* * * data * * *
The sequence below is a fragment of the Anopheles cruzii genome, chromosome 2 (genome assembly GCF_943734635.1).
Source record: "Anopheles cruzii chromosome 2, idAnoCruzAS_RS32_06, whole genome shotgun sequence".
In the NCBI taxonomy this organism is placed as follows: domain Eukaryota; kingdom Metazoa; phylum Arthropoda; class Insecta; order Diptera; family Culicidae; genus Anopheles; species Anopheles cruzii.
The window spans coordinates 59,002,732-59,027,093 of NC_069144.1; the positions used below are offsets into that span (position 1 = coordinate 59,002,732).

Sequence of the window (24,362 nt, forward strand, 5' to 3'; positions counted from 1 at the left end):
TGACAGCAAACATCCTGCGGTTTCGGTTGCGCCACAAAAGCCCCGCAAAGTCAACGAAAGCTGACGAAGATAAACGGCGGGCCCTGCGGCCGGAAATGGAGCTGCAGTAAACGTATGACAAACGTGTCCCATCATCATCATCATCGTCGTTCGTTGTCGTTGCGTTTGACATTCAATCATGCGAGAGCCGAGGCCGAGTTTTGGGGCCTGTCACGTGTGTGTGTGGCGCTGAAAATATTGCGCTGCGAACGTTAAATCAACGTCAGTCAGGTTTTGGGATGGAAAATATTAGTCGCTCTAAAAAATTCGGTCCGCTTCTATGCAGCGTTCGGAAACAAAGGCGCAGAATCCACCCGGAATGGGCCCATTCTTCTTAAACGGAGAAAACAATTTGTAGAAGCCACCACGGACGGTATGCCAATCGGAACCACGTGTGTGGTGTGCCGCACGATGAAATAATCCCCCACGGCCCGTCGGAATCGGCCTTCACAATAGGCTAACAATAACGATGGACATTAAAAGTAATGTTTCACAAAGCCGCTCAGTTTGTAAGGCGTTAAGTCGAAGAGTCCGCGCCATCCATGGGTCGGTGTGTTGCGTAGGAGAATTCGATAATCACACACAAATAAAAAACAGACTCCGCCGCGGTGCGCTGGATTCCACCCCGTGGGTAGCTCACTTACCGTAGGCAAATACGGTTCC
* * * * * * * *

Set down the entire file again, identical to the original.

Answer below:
The sequence below is a fragment of the Anopheles cruzii genome, chromosome 2 (genome assembly GCF_943734635.1).
Source record: "Anopheles cruzii chromosome 2, idAnoCruzAS_RS32_06, whole genome shotgun sequence".
In the NCBI taxonomy this organism is placed as follows: domain Eukaryota; kingdom Metazoa; phylum Arthropoda; class Insecta; order Diptera; family Culicidae; genus Anopheles; species Anopheles cruzii.
The window spans coordinates 59,002,732-59,027,093 of NC_069144.1; the positions used below are offsets into that span (position 1 = coordinate 59,002,732).

Sequence of the window (24,362 nt, forward strand, 5' to 3'; positions counted from 1 at the left end):
TGACAGCAAACATCCTGCGGTTTCGGTTGCGCCACAAAAGCCCCGCAAAGTCAACGAAAGCTGACGAAGATAAACGGCGGGCCCTGCGGCCGGAAATGGAGCTGCAGTAAACGTATGACAAACGTGTCCCATCATCATCATCATCGTCGTTCGTTGTCGTTGCGTTTGACATTCAATCATGCGAGAGCCGAGGCCGAGTTTTGGGGCCTGTCACGTGTGTGTGTGGCGCTGAAAATATTGCGCTGCGAACGTTAAATCAACGTCAGTCAGGTTTTGGGATGGAAAATATTAGTCGCTCTAAAAAATTCGGTCCGCTTCTATGCAGCGTTCGGAAACAAAGGCGCAGAATCCACCCGGAATGGGCCCATTCTTCTTAAACGGAGAAAACAATTTGTAGAAGCCACCACGGACGGTATGCCAATCGGAACCACGTGTGTGGTGTGCCGCACGATGAAATAATCCCCCACGGCCCGTCGGAATCGGCCTTCACAATAGGCTAACAATAACGATGGACATTAAAAGTAATGTTTCACAAAGCCGCTCAGTTTGTAAGGCGTTAAGTCGAAGAGTCCGCGCCATCCATGGGTCGGTGTGTTGCGTAGGAGAATTCGATAATCACACACAAATAAAAAACAGACTCCGCCGCGGTGCGCTGGATTCCACCCCGTGGGTAGCTCACTTACCGTAGGCAAATACGGTTCC